Before the series
Disclaimer: These characters belong to the CW and DC Comics, not to me.
"I love it here."
Clark Kent looked down at the small girl who stood next to him, then up at the enormous buildings all around him. At eight, he'd lived on a farm pretty much all his life, and he was used to the wide-open spaces of the Kansas prairie, fields of windblown corn punctuated with creeks and woods. He'd never seen anything like these enormous steel-and-glass buildings before.
And yet, somewhere in his mind stirred a distant memory, the memory of great crystal buildings that reached to a red sky, gleaming beneath a crimson sun.
He shook his head, shaking away the memory-- or was it just his imagination? It must be. He'd never seen anything like that. There weren't any giant crystal buildings on the Kent Farm, just ramshackle wooden ones.
He realized the small blonde girl next to him was waiting expectantly for an answer. "It's really big," he said at last, hoping he didn't sound stupid. But that was the only word he could come up with to describe Metropolis and its impossibly huge buildings and frantically bustling streets. It was just plain big.
"I like it. We live in an apartment building over there." She pointed. "I can see the Daily Planet from my bedroom window."
"The Daily Planet, silly. The newspaper. There's a globe on top of the building."
He frowned in confusion. He knew what a newspaper was-- his parents got one every morning. But theirs was called the Smallville Ledger. Naively, he hadn't realized there were other newspapers in the world.
"A globe?" he said, cautiously. "That sounds cool."
"If you walk down this street just a little way, you can see it. Come look."
Clark cast a quick glance at his dad, who was deeply engrossed in conversation with some guy he'd met. Someone he'd known in college, apparently. "My dad told me to wait..."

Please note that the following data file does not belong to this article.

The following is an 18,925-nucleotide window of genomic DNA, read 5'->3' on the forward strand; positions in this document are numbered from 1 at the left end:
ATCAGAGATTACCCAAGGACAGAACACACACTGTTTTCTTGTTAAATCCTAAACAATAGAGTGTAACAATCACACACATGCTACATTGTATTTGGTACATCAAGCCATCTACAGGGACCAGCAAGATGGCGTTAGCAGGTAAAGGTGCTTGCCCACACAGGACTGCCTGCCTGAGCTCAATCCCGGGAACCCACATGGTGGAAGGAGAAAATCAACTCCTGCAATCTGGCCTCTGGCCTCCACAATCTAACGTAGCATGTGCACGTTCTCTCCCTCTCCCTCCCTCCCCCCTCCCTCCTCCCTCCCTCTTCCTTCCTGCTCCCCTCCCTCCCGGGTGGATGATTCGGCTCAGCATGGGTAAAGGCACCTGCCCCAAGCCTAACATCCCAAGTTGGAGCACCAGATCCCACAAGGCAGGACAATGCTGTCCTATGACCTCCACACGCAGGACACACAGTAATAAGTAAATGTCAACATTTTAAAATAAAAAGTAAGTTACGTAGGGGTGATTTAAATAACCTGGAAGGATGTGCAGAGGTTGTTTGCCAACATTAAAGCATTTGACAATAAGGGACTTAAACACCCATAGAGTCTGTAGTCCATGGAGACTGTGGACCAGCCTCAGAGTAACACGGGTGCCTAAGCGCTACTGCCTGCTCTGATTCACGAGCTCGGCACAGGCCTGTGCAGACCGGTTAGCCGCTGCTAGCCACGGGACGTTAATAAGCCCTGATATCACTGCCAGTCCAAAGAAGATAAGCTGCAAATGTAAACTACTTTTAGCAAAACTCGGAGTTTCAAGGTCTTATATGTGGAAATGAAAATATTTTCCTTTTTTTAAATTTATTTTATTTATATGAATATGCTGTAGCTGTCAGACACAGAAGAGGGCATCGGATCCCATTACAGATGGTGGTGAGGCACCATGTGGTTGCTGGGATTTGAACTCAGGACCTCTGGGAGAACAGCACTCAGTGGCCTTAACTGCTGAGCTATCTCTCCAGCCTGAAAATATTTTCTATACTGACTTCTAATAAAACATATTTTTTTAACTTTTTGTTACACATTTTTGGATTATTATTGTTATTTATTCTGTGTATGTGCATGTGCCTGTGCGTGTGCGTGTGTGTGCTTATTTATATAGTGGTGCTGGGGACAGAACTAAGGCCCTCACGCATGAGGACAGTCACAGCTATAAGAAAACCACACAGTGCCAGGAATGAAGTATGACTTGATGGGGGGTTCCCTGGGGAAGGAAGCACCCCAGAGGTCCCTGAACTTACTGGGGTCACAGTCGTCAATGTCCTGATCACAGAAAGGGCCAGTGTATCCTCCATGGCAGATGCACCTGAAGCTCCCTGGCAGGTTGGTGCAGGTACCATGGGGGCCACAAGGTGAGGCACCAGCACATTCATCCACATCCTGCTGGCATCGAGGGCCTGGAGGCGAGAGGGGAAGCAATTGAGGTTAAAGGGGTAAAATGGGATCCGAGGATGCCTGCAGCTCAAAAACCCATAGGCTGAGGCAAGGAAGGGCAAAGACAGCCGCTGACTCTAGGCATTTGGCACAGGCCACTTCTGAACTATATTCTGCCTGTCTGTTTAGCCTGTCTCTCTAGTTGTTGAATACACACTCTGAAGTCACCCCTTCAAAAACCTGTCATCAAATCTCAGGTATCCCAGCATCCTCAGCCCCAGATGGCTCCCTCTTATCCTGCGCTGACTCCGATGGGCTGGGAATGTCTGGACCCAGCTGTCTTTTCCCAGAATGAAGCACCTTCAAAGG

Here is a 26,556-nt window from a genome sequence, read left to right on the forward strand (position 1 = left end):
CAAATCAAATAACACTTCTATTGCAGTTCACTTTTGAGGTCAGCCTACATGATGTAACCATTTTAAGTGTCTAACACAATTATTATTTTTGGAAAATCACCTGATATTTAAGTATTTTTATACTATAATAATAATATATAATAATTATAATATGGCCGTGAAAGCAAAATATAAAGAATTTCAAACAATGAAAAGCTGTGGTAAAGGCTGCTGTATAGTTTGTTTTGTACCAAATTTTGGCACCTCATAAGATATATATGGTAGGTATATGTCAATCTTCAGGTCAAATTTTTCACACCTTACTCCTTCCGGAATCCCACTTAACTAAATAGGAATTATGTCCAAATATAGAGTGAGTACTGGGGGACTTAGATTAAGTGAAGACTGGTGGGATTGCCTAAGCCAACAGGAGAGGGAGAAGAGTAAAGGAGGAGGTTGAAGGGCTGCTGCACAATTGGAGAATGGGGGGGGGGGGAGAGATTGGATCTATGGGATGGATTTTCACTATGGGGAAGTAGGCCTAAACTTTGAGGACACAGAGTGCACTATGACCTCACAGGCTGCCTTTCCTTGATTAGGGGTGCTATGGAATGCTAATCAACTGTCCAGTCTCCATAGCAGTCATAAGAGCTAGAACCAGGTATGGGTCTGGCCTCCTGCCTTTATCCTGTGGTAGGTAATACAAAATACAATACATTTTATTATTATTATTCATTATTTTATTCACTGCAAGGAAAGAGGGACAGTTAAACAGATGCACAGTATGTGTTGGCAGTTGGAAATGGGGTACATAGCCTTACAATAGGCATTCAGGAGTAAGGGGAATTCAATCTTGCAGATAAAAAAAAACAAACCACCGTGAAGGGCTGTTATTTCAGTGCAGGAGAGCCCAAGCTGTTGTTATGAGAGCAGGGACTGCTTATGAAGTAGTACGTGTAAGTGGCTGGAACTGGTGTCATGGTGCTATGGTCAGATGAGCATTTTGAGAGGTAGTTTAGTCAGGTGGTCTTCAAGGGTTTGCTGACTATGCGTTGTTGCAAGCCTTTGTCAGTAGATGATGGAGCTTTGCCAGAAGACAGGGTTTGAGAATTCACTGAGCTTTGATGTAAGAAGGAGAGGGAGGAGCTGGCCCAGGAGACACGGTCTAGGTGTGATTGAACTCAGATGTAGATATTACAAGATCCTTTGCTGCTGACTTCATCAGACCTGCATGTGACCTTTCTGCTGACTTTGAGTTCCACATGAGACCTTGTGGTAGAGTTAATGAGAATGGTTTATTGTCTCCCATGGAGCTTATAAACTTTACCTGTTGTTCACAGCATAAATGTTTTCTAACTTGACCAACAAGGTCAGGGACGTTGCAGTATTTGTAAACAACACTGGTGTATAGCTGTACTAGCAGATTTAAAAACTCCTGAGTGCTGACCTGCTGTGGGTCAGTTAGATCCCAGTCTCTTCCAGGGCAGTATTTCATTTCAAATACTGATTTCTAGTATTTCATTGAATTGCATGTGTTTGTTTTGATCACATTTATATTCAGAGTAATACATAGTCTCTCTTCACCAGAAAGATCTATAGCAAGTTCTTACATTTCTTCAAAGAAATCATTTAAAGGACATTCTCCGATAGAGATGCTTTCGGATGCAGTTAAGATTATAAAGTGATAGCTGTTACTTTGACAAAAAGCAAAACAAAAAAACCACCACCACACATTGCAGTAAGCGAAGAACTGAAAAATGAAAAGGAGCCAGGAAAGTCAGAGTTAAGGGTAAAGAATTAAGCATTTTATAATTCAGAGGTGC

"So did mine. He's over there, at the magazine stand." She pointed, then flashed a quick, bright grin. "Do you always do everything your parents tell you to do?"
He looked down at her, and his stomach did the peculiar twisting thing it did around girls sometimes. She was really pretty, he thought, with long golden hair and big hazel eyes, and he felt really big and awkward next to her petite frame. He was kind of tall and gangling, with dark brown hair that wouldn't lay flat no matter what his mom did to it, and weirdly colored green eyes that were too big for his face.
She was pretty, and he was sort of, well, odd looking. Besides, she was wearing a nice outfit, a sweater and skirt that looked like it had just come off the rack at a department store, and he was wearing jeans and a plaid flannel shirt that had seen better days.
He had the sudden, uncomfortable feeling he looked like a hick farmer. But she didn't seem to mind. She was still looking at him expectantly, waiting for an answer, and he smiled sheepishly.
She grinned more brightly than before. "You really need to work on that."
She grabbed his arm and steered him down the sidewalk, and he let her pull him along. Taxis roared by, going about a hundred miles an hour, and horns blared, and more people than Clark had ever seen in his lifetime milled all over the sidewalk and streets. Clark had the nervous feeling that he was getting way too far away from his dad, and that his father wasn't going to like it.
But he couldn't seem to stop himself from following this small blonde girl.